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Leveraging Freely Available Remote Sensing and Ancillary Datasets for Semi-Automated Identification of Potential Wetland Areas Using a Geographic Information System (GIS)

Felton, Benjamin
Thesis/Dissertation; Online
Felton, Benjamin
Goodall, Johnathan
Conducting environmental assessments for federal and state agencies is an integral part for many transportation construction projects. Wetlands are a particular environmental feature that could potentially be affected by construction projects. The identification of wetland locations can be accomplished in a variety of ways, ranging from less involved, lower accuracy methods to highly involved, higher accuracy methods. Past efforts to develop wetland identification methods are lacking in one or more of the following ways: inadequate use of ancillary data, little automation, not leveraging freely available data, excessive computation times, or requiring software not typically available within transportation agencies. This study aims to address these issues by developing a Geographic Information System (GIS)-based wetland identification tool. The aim of the tool is screening for potential wetland areas that can be further investigated by more detailed wetland identification and survey methods. Therefore, the tool is designed to minimize the number of false negatives, which are cases where the tool incorrectly designates an area as non-wetland when a wetland does in fact exist. Applying the tool to a study region with detailed wetland delineations available shows that the tool was able to identify potential wetland locations with 69.3% agreement, 24.3% false positives, and only 6.4% false negatives. Decision makers can use the prediction confidence levels generated by the tool to balance tradeoffs between the size of the area determined to be potential wetland area and the percentage of false positive prediction errors within the study area.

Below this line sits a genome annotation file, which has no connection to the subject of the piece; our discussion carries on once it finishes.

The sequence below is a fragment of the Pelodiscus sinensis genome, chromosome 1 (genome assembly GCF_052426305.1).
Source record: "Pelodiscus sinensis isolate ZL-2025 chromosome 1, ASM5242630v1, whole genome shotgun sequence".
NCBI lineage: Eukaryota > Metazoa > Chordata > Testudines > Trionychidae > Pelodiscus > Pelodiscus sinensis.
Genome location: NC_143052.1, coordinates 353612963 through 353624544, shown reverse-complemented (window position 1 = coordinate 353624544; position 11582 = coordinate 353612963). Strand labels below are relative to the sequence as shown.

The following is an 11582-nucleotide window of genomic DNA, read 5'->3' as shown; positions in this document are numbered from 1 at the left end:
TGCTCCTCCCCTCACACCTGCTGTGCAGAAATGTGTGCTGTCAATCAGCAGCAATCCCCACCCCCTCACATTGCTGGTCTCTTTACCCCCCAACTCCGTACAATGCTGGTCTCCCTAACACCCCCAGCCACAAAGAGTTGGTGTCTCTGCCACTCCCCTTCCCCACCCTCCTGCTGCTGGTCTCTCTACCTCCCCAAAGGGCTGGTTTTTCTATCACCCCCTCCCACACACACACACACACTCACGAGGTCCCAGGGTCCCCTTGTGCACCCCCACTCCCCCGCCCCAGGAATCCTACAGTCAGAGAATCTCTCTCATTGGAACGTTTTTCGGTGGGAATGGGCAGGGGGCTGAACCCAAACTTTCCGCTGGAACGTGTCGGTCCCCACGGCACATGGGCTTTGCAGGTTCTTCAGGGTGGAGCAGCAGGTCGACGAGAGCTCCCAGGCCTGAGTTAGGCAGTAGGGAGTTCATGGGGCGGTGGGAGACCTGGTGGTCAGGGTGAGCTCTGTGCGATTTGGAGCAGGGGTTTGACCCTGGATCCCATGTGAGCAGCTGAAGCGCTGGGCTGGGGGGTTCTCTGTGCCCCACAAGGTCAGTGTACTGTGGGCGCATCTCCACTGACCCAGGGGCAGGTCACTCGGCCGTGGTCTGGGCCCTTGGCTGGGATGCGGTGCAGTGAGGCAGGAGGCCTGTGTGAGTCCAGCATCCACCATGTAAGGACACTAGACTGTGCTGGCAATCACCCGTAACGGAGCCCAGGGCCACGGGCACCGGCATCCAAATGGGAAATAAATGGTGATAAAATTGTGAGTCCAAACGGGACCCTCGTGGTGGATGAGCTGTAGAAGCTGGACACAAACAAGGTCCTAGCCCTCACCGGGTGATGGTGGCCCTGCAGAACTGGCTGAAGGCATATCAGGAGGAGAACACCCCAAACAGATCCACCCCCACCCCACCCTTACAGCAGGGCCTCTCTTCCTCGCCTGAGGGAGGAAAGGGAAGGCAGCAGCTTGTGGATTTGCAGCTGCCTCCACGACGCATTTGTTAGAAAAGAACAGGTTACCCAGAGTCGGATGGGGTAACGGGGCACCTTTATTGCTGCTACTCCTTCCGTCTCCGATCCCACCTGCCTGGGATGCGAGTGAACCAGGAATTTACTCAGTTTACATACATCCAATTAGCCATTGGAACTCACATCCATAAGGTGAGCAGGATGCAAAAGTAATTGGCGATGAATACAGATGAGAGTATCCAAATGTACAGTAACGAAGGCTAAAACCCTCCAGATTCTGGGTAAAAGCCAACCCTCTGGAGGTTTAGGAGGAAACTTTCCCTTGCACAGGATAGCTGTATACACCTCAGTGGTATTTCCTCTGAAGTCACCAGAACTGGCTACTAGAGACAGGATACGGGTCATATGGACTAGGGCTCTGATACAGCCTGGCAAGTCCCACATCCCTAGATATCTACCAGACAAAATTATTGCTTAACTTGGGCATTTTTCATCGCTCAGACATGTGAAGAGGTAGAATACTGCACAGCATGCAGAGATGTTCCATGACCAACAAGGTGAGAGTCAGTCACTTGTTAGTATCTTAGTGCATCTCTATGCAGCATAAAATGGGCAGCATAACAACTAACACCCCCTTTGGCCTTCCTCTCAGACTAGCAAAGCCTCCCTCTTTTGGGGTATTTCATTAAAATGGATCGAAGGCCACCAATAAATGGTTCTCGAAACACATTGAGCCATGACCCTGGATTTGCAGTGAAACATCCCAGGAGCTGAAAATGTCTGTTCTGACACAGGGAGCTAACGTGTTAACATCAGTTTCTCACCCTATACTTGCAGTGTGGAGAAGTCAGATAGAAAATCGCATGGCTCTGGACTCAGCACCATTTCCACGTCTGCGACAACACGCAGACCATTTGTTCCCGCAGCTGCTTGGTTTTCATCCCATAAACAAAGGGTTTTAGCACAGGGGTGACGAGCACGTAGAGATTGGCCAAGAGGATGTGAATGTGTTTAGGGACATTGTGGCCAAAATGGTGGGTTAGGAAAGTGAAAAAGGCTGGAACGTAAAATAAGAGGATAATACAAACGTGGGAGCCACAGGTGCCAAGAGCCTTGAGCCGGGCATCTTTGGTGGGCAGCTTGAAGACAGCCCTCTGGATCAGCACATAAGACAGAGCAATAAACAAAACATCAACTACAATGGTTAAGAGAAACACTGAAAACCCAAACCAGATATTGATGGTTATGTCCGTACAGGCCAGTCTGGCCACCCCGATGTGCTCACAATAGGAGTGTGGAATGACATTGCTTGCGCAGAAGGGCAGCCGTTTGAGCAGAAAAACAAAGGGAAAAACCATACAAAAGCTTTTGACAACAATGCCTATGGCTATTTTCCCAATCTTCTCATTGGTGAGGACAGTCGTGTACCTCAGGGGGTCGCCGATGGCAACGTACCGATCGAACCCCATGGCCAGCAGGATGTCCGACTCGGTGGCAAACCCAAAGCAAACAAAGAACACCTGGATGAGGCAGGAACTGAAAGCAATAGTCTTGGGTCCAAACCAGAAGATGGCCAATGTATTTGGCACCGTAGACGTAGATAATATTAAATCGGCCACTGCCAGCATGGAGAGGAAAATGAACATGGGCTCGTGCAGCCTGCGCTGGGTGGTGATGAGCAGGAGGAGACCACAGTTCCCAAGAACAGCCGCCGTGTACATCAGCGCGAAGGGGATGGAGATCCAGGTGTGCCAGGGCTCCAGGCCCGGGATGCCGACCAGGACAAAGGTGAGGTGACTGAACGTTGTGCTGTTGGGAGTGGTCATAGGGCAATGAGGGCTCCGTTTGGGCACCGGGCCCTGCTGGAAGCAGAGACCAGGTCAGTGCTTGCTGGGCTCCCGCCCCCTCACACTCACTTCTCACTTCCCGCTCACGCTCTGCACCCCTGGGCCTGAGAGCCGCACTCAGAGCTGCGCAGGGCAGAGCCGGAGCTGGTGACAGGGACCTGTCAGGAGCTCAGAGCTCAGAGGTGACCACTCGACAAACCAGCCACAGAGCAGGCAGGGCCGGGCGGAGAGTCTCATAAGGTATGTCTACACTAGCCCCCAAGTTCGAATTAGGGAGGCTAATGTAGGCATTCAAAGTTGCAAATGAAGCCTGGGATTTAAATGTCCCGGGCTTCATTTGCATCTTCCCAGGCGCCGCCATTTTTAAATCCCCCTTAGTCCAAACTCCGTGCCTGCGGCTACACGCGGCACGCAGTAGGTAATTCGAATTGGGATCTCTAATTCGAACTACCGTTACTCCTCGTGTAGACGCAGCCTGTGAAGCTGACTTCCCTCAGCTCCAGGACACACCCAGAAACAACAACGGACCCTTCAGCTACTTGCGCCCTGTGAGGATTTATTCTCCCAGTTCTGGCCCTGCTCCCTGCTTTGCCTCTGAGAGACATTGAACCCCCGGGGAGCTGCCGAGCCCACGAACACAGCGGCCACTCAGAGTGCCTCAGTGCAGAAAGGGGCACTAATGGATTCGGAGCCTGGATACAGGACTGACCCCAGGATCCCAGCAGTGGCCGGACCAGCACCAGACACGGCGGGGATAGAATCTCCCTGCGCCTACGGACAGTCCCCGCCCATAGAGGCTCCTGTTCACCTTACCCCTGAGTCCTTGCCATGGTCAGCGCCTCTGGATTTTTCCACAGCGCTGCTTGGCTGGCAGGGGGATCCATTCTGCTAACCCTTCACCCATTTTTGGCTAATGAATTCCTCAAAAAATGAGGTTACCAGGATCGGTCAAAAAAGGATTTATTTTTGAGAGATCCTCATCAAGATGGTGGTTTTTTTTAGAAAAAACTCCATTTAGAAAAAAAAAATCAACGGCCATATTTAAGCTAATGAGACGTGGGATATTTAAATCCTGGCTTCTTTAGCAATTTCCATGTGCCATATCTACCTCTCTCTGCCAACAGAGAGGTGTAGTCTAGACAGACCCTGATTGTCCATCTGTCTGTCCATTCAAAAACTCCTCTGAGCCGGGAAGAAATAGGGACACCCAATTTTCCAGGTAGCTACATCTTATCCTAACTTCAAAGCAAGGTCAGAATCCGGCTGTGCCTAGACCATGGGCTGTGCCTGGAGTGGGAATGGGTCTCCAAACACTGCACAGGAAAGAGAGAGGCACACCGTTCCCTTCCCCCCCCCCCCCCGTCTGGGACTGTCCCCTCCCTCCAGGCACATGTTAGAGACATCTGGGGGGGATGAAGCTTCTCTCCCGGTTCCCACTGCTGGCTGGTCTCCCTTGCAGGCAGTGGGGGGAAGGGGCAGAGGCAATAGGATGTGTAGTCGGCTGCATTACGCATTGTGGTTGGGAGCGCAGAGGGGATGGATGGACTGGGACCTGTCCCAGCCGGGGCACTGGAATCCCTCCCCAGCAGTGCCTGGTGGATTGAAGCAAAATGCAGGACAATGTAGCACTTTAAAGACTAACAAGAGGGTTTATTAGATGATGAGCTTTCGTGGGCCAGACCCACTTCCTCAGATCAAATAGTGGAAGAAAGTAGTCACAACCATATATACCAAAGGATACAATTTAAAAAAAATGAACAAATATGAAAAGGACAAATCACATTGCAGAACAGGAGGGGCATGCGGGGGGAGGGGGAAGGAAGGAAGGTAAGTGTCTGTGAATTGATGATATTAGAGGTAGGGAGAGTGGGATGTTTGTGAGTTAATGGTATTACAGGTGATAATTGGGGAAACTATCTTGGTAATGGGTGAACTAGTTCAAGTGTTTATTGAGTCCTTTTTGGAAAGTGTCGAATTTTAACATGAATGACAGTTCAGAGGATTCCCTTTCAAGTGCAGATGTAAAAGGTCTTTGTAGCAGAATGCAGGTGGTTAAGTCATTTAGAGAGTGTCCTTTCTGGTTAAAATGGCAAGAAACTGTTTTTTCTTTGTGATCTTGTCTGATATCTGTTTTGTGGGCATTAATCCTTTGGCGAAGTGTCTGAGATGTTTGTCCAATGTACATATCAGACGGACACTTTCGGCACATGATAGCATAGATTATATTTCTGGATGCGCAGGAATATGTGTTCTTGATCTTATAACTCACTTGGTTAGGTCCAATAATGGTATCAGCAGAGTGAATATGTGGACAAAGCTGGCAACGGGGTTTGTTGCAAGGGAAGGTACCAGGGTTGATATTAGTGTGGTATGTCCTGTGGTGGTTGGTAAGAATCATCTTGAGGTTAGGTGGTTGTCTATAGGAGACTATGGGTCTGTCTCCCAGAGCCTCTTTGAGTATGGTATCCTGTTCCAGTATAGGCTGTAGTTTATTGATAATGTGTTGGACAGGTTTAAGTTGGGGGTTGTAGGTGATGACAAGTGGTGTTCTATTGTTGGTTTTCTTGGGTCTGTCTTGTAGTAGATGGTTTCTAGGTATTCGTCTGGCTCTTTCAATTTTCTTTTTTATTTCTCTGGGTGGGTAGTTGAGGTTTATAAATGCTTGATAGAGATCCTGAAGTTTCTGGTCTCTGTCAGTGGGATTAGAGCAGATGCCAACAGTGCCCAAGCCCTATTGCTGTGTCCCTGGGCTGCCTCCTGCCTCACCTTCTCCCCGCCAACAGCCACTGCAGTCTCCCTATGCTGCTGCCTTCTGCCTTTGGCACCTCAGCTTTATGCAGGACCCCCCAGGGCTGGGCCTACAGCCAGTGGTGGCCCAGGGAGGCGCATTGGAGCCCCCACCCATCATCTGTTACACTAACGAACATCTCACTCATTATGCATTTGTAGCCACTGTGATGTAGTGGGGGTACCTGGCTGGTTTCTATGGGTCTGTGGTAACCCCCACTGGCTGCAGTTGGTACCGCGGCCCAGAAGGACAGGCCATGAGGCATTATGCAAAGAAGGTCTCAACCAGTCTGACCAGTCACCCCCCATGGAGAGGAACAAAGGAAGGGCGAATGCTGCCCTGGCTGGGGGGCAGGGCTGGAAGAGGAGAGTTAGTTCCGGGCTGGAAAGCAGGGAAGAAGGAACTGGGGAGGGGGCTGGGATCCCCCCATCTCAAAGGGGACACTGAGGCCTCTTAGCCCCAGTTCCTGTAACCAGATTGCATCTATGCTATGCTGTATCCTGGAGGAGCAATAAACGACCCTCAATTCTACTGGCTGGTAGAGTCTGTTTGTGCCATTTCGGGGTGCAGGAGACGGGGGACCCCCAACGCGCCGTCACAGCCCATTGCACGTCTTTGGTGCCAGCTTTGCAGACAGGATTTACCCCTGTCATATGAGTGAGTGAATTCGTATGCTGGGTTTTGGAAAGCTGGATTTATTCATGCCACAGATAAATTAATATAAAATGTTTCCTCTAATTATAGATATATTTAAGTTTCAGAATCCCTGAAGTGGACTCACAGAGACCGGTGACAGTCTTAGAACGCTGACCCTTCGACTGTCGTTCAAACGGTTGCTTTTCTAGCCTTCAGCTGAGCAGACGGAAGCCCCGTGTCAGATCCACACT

University of Virginia, Department of Civil Engineering, MS, 2015
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Libra ETD Repository
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